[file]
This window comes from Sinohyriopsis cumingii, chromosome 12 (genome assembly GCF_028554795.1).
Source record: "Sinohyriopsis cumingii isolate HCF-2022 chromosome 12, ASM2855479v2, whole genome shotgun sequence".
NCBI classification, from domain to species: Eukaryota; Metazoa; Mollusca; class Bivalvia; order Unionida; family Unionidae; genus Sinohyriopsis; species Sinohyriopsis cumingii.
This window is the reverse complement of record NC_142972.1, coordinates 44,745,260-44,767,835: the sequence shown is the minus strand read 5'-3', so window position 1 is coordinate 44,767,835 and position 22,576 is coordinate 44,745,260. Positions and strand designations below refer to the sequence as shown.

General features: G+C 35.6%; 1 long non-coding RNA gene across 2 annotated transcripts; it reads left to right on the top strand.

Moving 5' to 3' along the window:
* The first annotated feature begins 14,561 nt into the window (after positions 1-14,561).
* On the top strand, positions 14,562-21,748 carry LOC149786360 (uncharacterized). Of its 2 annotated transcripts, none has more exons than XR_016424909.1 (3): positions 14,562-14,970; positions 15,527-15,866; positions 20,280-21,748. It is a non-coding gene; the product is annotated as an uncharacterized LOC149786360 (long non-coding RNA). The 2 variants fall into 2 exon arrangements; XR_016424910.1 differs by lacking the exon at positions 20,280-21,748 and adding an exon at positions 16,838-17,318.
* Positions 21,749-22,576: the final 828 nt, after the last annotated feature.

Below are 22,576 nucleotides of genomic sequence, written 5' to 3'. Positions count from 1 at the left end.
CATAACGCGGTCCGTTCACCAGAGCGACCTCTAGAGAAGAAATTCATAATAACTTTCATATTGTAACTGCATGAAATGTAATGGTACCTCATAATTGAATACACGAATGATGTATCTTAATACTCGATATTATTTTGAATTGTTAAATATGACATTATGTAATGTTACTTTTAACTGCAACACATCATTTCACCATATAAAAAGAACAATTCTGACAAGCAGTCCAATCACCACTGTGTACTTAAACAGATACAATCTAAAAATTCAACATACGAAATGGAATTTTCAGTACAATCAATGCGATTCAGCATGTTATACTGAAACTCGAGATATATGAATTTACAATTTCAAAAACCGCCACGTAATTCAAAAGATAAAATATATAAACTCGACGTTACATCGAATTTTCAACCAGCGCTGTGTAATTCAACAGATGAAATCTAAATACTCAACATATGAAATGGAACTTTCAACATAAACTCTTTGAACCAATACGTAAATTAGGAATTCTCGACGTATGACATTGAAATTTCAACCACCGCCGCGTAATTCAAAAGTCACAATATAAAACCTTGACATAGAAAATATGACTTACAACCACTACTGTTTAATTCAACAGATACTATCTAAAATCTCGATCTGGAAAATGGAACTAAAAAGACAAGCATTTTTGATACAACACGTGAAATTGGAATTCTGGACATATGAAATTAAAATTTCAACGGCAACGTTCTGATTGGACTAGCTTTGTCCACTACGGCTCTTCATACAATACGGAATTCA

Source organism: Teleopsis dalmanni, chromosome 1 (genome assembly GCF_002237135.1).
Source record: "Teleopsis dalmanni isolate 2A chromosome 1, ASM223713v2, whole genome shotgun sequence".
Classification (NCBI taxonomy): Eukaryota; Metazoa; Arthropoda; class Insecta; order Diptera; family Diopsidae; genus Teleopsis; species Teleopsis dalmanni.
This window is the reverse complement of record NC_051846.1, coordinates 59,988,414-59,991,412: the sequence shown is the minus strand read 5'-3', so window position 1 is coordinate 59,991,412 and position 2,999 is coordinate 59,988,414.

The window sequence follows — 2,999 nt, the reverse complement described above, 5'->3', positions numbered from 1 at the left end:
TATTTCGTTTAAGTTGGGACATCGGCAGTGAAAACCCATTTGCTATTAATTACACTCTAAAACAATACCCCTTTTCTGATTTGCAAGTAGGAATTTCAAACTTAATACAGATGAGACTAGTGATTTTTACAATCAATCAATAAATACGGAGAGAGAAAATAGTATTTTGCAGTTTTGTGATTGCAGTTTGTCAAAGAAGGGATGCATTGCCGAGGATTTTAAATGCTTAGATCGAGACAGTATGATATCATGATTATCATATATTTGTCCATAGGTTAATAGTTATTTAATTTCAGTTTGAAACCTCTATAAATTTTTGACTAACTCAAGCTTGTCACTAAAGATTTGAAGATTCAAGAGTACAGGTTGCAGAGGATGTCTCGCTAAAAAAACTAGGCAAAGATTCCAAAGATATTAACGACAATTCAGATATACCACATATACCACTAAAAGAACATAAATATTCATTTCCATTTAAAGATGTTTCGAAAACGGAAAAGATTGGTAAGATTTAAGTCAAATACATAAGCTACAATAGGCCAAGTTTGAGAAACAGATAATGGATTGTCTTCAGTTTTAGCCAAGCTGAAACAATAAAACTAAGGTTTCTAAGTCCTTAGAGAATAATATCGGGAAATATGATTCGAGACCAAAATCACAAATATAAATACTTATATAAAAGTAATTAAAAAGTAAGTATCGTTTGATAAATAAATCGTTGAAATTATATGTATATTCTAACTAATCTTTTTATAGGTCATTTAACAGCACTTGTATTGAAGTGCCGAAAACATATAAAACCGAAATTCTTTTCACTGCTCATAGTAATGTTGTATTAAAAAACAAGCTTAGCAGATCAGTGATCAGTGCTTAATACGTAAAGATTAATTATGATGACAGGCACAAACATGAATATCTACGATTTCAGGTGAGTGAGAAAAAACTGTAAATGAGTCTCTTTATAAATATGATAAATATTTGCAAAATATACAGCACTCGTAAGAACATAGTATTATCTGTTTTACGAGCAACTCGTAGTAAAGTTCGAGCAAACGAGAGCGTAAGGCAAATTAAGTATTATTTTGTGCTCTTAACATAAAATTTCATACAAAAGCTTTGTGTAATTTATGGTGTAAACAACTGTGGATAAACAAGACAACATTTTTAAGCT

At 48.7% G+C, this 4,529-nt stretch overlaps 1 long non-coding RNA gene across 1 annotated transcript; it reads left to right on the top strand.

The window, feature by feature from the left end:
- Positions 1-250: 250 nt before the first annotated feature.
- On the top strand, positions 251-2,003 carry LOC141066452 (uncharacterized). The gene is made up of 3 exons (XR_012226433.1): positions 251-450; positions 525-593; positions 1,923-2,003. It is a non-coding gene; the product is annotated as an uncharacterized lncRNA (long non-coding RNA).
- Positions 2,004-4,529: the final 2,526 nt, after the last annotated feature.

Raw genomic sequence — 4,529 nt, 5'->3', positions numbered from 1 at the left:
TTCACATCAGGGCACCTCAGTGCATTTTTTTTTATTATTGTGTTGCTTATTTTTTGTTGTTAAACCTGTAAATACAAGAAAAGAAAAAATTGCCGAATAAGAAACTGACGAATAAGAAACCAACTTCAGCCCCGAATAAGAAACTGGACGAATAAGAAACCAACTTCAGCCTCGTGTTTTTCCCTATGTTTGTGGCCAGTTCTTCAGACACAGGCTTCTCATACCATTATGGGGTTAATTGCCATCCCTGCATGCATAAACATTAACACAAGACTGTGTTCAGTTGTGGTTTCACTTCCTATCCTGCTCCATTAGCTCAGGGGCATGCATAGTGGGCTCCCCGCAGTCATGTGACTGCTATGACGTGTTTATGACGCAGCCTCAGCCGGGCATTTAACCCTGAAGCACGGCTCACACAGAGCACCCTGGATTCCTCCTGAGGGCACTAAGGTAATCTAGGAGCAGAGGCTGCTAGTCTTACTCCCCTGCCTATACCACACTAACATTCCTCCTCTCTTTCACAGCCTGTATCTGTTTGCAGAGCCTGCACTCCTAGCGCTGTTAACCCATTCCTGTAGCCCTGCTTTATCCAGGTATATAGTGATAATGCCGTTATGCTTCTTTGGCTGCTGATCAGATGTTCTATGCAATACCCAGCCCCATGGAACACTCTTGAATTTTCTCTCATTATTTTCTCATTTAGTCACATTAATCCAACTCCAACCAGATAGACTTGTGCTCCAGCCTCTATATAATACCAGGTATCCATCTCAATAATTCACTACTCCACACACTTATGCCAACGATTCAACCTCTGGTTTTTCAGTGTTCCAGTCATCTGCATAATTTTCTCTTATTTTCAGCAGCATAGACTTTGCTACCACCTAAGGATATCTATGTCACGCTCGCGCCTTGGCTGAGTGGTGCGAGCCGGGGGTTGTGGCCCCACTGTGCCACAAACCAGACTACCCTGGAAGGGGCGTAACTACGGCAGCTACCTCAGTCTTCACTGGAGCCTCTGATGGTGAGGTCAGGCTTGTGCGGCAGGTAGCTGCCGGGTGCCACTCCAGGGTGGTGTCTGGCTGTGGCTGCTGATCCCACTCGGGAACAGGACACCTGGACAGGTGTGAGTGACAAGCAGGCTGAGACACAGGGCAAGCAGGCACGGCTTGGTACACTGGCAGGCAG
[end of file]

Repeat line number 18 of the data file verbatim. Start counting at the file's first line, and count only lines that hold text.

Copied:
At 48.7% G+C, this 4,529-nt stretch overlaps 1 long non-coding RNA gene across 1 annotated transcript; it reads left to right on the top strand.